Jeter says his parents were "always lecturing him about helping people," and that giving back is essential in anyone's pursuit of success.
His mom taught him that, "if you have a little, you give a little back. If you have a lot, you give a lot back." It is one of the reasons, Jeter created Turn 2 Foundation in 1996 to help teenagers avoid drug and alcohol addiction.
He says the philosophy has helped him stayed focused and humble throughout his career.
Jeter says failure is essential for success (so does Amazon CEO Jeff Bezos). To reach your goals, you will need to push yourself beyond your comfort zone and take risks, says Jeter, and with risk comes some failure. But you should also expect that you will succeed.
"I don't succeed every time. But I can honestly tell you that I go into every game thinking I'm going to be the hero that night. I have to, or I wouldn't enjoy it so much," Jeter writes. "It's really a great approach. Believe that you're going to get an A on a test, believe that you're going to get accepted to your first college choice, believe that you're going to get that dream job. Believe in yourself and you'll be closer to actually succeeding."
"Surround yourself with good people. People who are going to be honest with you and look out for your best interests," Jeter writes.
He says surrounding yourself with "good, goal-oriented people" is critical.
"You can find them. They'll be the ones studying that extra in the library, taking some extra grounders when practice is done, or working at a part-time job in addition to going to school. Those are some of the signs of achievers. Those are the people who impressed me, the people I wanted to be like and wanted to be around."
Jeter says in addition to his parents' support, his longtime coach Joe Torre and Yankee's owner George Steinbrenner were essential in helping him thrive throughout his time with the Yankees. Both men believed in him, which helped him to continue to push himself to achieve more each year.
To achieve success, you must work on your skills every day. Jeter says he would spend hours at the batting cage working on his swing.
"There may be people who have more talent than you, but there's no excuse for anyone to work harder than you do – and I believe that.''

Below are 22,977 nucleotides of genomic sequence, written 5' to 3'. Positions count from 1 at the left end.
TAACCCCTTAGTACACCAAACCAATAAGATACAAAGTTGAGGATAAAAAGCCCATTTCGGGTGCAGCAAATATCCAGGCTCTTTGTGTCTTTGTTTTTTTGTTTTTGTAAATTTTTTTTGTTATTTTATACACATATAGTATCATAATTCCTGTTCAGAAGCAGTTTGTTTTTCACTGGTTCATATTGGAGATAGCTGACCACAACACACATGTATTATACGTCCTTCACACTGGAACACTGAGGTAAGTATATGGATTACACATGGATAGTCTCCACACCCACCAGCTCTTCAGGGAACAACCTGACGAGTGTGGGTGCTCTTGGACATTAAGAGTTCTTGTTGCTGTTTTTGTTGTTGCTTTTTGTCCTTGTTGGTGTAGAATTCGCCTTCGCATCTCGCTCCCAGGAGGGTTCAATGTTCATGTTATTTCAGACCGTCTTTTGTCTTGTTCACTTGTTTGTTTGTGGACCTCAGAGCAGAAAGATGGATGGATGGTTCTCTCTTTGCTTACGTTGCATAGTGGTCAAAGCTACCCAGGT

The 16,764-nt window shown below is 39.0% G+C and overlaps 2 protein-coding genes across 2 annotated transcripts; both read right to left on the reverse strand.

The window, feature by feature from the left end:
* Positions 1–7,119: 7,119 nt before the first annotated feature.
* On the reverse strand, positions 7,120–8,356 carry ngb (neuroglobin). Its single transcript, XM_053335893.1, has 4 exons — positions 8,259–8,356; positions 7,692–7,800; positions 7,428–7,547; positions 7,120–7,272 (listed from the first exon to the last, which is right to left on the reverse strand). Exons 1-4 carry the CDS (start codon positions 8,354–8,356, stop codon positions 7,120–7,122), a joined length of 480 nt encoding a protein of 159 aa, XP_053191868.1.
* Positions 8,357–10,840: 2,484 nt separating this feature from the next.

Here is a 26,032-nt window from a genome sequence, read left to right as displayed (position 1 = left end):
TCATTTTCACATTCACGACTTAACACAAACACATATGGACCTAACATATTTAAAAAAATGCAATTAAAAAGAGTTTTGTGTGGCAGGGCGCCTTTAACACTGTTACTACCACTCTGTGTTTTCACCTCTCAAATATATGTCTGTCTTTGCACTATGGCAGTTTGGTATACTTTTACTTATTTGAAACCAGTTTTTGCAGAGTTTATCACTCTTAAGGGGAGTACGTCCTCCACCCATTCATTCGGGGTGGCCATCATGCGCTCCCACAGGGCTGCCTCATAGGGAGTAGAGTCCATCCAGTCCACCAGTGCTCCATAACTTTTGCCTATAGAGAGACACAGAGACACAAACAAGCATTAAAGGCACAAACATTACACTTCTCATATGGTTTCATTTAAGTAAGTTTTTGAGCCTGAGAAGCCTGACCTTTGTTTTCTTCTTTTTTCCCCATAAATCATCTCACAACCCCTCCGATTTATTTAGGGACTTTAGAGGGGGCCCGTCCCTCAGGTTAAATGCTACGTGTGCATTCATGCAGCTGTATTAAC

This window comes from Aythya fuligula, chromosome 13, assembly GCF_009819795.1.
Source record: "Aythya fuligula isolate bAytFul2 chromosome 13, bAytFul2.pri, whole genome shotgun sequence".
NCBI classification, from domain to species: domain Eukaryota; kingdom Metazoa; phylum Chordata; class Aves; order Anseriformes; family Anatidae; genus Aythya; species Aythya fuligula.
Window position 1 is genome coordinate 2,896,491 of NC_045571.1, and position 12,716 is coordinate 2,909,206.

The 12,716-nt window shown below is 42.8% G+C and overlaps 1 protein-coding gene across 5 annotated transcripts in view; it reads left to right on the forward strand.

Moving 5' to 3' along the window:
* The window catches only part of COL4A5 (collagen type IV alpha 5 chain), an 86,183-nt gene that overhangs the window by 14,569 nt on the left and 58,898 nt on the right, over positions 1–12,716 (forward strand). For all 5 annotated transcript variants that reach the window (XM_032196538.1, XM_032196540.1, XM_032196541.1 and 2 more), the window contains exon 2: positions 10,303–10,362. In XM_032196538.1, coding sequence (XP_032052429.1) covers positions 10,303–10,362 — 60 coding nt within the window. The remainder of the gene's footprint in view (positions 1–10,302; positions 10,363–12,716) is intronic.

But Jeter believes that you must pursue something that you truly love and enjoy doing in order to reach success.
"Baseball is fun for me. I don't overanalyze it and I don't sit around and think about every detail so much that I can mess myself up. I'm not saying I'm not prepared, because I am. But I don't let myself because crazed obsessed in anticipation of what might happen. I just let it happen."
Throughout his career, Jeter says he has seen a lot of players come to New York and "get caught up in the lifestyle, and before you know it, they're sent away to another team because it affected their performance."
Jeter says its important to stay 100% focused and think about the consequences of your actions before you act.
Jeter writes that it's essential to do both throughout one's career because it keeps you strong and humble.
Jeter says he always liked being a leader who leads by example, he also learned to watch other people whom he respected and learn from their actions.
"I often think the smartest person in the room is the person who isn't saying a word. He listens to everything, soaks it in, and gets smarter while everybody else is too busy listening to themselves speak."
Jeter says he followed in the footsteps of his idol, former Yankees outfielder Dave Winfield, who was the first active athlete to establish a charitable foundation to help underprivileged youth and families in need.
Jeter says no matter where you are in the process of reaching your goal, you will be met with challenges every day. There will be good days and bad days, so it is essential to focus.